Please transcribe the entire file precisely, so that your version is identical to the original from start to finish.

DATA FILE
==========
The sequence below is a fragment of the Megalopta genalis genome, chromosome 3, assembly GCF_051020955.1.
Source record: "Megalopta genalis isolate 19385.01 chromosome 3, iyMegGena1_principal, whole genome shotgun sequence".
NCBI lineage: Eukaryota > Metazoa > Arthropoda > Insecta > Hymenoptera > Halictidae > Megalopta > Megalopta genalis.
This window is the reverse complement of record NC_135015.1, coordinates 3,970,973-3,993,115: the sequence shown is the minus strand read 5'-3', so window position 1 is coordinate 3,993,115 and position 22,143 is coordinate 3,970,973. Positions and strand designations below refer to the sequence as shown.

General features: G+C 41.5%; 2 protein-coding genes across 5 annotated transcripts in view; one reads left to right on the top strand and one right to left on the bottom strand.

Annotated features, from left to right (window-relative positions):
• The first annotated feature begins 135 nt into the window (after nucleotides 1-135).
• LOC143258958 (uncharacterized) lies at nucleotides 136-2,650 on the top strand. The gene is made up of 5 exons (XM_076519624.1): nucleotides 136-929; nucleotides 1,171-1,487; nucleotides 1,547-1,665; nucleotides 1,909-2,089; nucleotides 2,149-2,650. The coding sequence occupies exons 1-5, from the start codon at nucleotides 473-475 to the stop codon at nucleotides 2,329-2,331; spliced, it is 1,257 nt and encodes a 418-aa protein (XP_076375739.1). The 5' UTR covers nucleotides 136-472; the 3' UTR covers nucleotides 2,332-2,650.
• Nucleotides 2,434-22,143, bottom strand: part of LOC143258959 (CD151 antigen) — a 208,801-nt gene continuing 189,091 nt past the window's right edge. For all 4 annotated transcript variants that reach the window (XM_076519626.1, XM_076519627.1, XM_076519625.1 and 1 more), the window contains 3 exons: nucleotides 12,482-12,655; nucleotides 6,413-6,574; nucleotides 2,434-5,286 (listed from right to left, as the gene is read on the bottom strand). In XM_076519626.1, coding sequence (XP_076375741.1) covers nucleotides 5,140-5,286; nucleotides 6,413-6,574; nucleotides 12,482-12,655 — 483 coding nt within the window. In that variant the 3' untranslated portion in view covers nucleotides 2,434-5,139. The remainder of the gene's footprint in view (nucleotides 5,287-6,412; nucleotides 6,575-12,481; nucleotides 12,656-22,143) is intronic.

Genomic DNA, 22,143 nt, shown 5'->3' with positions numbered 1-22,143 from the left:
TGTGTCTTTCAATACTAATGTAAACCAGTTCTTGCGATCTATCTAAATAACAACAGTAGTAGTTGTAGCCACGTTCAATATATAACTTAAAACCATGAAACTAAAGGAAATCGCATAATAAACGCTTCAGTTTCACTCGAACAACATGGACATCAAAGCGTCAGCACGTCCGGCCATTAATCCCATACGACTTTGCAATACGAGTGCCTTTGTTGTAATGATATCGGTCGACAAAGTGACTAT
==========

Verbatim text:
The sequence below is a fragment of the Megalopta genalis genome, chromosome 3, assembly GCF_051020955.1.
Source record: "Megalopta genalis isolate 19385.01 chromosome 3, iyMegGena1_principal, whole genome shotgun sequence".
NCBI lineage: Eukaryota > Metazoa > Arthropoda > Insecta > Hymenoptera > Halictidae > Megalopta > Megalopta genalis.
This window is the reverse complement of record NC_135015.1, coordinates 3,970,973-3,993,115: the sequence shown is the minus strand read 5'-3', so window position 1 is coordinate 3,993,115 and position 22,143 is coordinate 3,970,973. Positions and strand designations below refer to the sequence as shown.

General features: G+C 41.5%; 2 protein-coding genes across 5 annotated transcripts in view; one reads left to right on the top strand and one right to left on the bottom strand.

Annotated features, from left to right (window-relative positions):
• The first annotated feature begins 135 nt into the window (after nucleotides 1-135).
• LOC143258958 (uncharacterized) lies at nucleotides 136-2,650 on the top strand. The gene is made up of 5 exons (XM_076519624.1): nucleotides 136-929; nucleotides 1,171-1,487; nucleotides 1,547-1,665; nucleotides 1,909-2,089; nucleotides 2,149-2,650. The coding sequence occupies exons 1-5, from the start codon at nucleotides 473-475 to the stop codon at nucleotides 2,329-2,331; spliced, it is 1,257 nt and encodes a 418-aa protein (XP_076375739.1). The 5' UTR covers nucleotides 136-472; the 3' UTR covers nucleotides 2,332-2,650.
• Nucleotides 2,434-22,143, bottom strand: part of LOC143258959 (CD151 antigen) — a 208,801-nt gene continuing 189,091 nt past the window's right edge. For all 4 annotated transcript variants that reach the window (XM_076519626.1, XM_076519627.1, XM_076519625.1 and 1 more), the window contains 3 exons: nucleotides 12,482-12,655; nucleotides 6,413-6,574; nucleotides 2,434-5,286 (listed from right to left, as the gene is read on the bottom strand). In XM_076519626.1, coding sequence (XP_076375741.1) covers nucleotides 5,140-5,286; nucleotides 6,413-6,574; nucleotides 12,482-12,655 — 483 coding nt within the window. In that variant the 3' untranslated portion in view covers nucleotides 2,434-5,139. The remainder of the gene's footprint in view (nucleotides 5,287-6,412; nucleotides 6,575-12,481; nucleotides 12,656-22,143) is intronic.

Genomic DNA, 22,143 nt, shown 5'->3' with positions numbered 1-22,143 from the left:
TGTGTCTTTCAATACTAATGTAAACCAGTTCTTGCGATCTATCTAAATAACAACAGTAGTAGTTGTAGCCACGTTCAATATATAACTTAAAACCATGAAACTAAAGGAAATCGCATAATAAACGCTTCAGTTTCACTCGAACAACATGGACATCAAAGCGTCAGCACGTCCGGCCATTAATCCCATACGACTTTGCAATACGAGTGCCTTTGTTGTAATGATATCGGTCGACAAAGTGACTAT